Have you ever had one of those days where everything seems to go wrong! This past week has felt like that. We have had a few problems with staff and ship repairs. But then when we gathered for sunday p.m. service and had about 40 Khmer and they were singing so strong and happy.... well, it makes the problems disappear. Maybe the Lord knew we needed His day to stop and praise him, but also to remember what we are here on earth for and not let the little stuff make us crazy! Gail

Thursday, March 08, 2007

Porthole View

I was standing in our office on the boat and looked up to see this sunset. I know it looks like we are under water, and well we just about are. The office and our bedroom is on lower deck. The portholes are about two feet from water line. It was a beautiful sight that the picture does not capture. Something unusual happened today. It rained! It hasn't rained since November and the rainy season does not start until May. But we woke to the sound of pitterpat on the windows. Of course, a few doors were not closed and many things got wet, but no big deal since we are daily dealing with water! Gail

Wednesday, March 07, 2007

Mango Season

Teo is standing in front of a mango tree. Tis the season and are they ever delicious! Another good reason to come and visit us is the fresh fruit and vegetables! I know it may be abit far to come just for fruit, but it sure is sweet and tasty!

Sunday, March 04, 2007


There are so many pretty little girls at our village clinics. I often feel the urge to give them something but not much is available. Last week I improvised somewhat and came up with a balloon and a necklace. Well, they were really a blown up latex glove and a bib chain to hold the paper napkin around the patients neck! Both girls seemed to love their gifts just as much as if I had shopped at the best stores in the US for them.

Friday, March 02, 2007

Kids Safety Helmets

What a great sight we saw one day on the way home from a village. Some large company handed out safety helmets to children at a school. When school is out, there is no doubt. The road fills up with kids of all sizes in white tops and blue bottoms. On this day and at this school, a couple hundred kids came out with red helmets on! It is a great thought, whoever this NGO is, that donated these helmets. As you can see in pictures of street scenes we post, most people travel by bicycle or moto; and most do not wear helmets! So we smiled and were happy to see all the red helmets bobbing around! Gail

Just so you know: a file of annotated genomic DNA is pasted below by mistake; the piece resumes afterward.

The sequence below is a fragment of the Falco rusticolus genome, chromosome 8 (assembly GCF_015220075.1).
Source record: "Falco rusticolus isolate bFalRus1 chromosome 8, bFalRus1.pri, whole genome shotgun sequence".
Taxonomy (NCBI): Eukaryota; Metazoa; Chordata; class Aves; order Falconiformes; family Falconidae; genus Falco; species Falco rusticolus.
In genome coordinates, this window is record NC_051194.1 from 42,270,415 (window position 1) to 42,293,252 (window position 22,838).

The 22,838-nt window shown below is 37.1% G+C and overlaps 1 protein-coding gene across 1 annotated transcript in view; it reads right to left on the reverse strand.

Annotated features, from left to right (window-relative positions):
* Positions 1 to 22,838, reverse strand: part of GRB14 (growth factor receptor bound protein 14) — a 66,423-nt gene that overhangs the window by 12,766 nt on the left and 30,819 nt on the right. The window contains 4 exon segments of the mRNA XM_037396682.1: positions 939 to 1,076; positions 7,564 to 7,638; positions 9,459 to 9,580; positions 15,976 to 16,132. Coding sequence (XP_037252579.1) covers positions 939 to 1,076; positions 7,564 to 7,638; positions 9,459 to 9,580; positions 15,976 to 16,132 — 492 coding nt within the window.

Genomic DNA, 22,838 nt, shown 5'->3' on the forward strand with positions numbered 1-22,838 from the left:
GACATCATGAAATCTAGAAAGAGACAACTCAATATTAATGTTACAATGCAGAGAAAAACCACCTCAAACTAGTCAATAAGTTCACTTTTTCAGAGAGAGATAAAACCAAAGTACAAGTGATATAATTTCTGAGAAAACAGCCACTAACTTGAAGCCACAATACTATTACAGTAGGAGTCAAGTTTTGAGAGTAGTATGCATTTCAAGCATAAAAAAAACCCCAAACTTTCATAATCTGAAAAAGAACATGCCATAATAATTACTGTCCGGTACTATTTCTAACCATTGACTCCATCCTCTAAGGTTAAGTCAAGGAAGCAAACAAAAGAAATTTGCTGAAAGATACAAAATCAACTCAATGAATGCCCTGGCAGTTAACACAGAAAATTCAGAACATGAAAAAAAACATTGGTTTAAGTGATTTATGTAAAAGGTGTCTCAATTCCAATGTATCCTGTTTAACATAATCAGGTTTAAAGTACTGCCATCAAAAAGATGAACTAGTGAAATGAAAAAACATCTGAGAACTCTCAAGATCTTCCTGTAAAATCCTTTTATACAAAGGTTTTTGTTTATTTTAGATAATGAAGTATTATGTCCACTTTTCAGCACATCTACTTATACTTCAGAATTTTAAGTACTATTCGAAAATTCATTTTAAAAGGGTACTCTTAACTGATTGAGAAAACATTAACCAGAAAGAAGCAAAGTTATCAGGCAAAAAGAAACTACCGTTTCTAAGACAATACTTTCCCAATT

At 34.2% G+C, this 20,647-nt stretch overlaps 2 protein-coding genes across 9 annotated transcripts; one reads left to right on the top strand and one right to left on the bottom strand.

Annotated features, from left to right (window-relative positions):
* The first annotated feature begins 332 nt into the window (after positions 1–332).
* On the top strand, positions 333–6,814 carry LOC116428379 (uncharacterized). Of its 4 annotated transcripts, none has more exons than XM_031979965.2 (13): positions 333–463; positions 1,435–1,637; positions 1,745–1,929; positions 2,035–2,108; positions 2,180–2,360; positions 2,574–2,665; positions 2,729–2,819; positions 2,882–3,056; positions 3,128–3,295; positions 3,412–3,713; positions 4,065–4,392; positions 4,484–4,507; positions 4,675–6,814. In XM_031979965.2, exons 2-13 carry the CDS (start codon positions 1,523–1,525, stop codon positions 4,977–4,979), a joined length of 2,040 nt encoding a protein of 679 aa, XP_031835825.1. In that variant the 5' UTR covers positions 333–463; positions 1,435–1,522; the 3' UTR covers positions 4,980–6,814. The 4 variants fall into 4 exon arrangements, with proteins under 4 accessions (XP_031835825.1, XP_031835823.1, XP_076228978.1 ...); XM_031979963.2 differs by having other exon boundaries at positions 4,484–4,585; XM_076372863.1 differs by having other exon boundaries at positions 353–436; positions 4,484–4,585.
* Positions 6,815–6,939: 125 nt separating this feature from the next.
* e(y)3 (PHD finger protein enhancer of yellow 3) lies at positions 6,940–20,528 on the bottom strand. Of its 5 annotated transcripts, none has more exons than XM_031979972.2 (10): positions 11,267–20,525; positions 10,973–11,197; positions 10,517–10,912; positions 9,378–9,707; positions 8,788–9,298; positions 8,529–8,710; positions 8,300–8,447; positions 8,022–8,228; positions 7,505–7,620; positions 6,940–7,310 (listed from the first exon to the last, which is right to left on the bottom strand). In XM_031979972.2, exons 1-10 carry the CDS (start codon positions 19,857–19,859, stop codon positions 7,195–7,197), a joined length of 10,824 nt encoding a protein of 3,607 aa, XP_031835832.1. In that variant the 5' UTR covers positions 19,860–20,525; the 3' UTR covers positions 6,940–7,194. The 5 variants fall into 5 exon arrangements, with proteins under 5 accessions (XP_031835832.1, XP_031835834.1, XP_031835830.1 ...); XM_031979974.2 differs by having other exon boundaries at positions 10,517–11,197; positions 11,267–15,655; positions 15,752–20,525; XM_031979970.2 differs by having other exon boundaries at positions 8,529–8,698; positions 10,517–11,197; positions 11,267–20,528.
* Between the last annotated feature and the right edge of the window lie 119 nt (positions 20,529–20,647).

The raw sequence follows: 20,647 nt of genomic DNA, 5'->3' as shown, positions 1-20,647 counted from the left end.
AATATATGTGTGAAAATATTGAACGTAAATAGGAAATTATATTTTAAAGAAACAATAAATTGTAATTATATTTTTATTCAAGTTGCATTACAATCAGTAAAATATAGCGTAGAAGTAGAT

Thursday, March 01, 2007

Village Clinics

We took our last trip to the villages on Wednesday and Dr. Bruce Hess and Amanda will leave on Friday. They are from Alaska and
we hope they will bring more Alaskans back with them when they return! The village in the pictures is Tom Tum Tngii. I doubt that is how you spell it, but that is as close as I can come up with. Rick is having a break with some water. He got stuck in sun most of the day, but there was a nice breeze. I guess you can find me in the picture with all the kids! Rick finished up first and went out and played ball with them in the road. They all had a good laugh with that. It is tiring and uncomfortable at times, but the smiles and the feeling you get is more than worth the discomfort. Short-term mission work has its place, and the need is always there. Dr. Hess did check a little 6 month old baby with a very high fever. We hated to leave him with just antibiotics not knowing what exactly was causing it. So we loaded baby and mother in the van and brought them back to a pediatric hospital in Phnom Penh. That brought about another experience of the witnessing the lack of communication and understanding of the medical system here. I think Bruce and Amanda were totally frustrated, but they saw first hand the inadequacies of the hospitals and medical staff. After checking today on the baby, he is doing much better and realized that it probably would have been alright to leave him in the village with medicine that Dr. Hess could dispense. But we wanted to make sure. Hopefully the ship will have a fully functioning lab that can handle situations like this. Bruce and Amanda still hope to return to Cambodia and work and we are very excited about that! Gail